Early changes in forest structure and deer use in a 140-site northern hardwoods alternative silviculture systems study.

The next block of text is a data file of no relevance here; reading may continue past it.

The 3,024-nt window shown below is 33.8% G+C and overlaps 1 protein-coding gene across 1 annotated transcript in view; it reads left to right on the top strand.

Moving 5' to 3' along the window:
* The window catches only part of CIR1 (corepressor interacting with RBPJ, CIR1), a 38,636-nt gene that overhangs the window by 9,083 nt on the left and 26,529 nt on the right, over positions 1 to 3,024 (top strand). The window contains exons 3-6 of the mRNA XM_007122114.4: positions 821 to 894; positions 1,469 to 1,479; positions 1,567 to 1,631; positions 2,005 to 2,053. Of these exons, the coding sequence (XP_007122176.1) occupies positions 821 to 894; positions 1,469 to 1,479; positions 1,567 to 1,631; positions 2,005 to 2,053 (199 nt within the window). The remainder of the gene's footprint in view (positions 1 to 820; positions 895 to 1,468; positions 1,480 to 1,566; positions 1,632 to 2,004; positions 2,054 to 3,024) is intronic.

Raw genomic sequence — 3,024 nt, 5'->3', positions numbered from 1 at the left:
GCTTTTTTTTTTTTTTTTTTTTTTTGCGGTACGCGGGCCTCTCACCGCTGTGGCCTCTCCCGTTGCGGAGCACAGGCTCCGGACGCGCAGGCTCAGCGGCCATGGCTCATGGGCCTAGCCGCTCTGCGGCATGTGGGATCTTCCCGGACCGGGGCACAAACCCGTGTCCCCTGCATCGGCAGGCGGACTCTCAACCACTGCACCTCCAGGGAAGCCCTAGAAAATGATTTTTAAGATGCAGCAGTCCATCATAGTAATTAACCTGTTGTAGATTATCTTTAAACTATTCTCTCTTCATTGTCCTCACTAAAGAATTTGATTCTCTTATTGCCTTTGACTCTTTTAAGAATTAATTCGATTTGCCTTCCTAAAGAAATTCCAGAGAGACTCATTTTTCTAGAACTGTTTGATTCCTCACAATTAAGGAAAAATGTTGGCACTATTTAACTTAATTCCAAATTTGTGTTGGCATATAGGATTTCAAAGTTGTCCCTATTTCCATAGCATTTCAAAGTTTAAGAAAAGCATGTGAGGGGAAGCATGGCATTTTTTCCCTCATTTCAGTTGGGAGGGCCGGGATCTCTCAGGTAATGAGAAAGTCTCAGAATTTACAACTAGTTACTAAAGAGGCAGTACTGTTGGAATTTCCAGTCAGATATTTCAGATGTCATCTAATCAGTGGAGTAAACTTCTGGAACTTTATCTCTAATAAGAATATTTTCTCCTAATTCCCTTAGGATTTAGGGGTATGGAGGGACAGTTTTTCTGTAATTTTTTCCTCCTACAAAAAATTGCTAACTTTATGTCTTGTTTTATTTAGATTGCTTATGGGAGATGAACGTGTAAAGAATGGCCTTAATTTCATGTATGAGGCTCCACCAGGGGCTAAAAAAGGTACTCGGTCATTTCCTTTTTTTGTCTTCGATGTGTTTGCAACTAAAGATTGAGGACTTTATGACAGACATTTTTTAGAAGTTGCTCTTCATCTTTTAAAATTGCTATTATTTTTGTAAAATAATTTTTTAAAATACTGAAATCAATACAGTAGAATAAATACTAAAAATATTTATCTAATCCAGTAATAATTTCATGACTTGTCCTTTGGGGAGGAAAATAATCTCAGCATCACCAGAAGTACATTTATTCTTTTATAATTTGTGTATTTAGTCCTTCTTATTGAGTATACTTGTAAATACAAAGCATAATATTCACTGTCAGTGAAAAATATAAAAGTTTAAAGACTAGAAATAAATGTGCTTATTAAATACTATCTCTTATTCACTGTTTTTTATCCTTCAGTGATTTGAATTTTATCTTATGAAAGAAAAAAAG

Inadequate stocking of desirable stems in sapling classes of northern hardwood forest in some regions of Michigan inspired a 140-site evaluation of silvicultural alternatives to current management by selection silviculture. The study’s goal is to identify combinations of silvicultural treatments that increase the diversity and density of sapling recruits over forested landscapes where deer-browsing pressure and other limiting factors are at play. Here we summarize pre-harvest and early post-harvest (1-2 years) vegetation and deer use data. Pre-harvest data bolstered justification for the research; over most of the Michigan northern hardwood resource stands remain even-aged despite 3-4 partial harvests since the 1960s, with sapling classes often old (>70 yrs, understocked with desirable species, and dominated by American beech and ironwood. Deer use, high basal area, and lack of local seed sources were related to low regeneration density and diversity. Although insufficient to predict long-term outcomes, early post-harvest regeneration (50-137 cm tall (smaller) and >137 cm tall-< 11.4 cm DBH (larger)) densities differed among species and harvest treatments relative to pre-harvest; e.g., American beech declined in smaller and larger classes, especially in the most open treatment (i.e., seed tree harvest); sugar maple and ironwood declined in the larger class but increased in the smaller class, especially when protected from deer by tree tops; pin cherry and paper birch were near absent in pre-harvest forests, with post-harvest density highest in the seed tree harvest. Deer use varied spatially and increased following harvesting, especially in more intense harvest treatments. Browsing preferences varied regionally and among species; e.g., low: American beech, balsam fir, high: yellow birch, pin cherry, elm. We anticipate the combination of early regeneration responses to treatments, and interspecific and environmental differences in growth rates and filtering by deer browsing pressure will drive future canopy composition.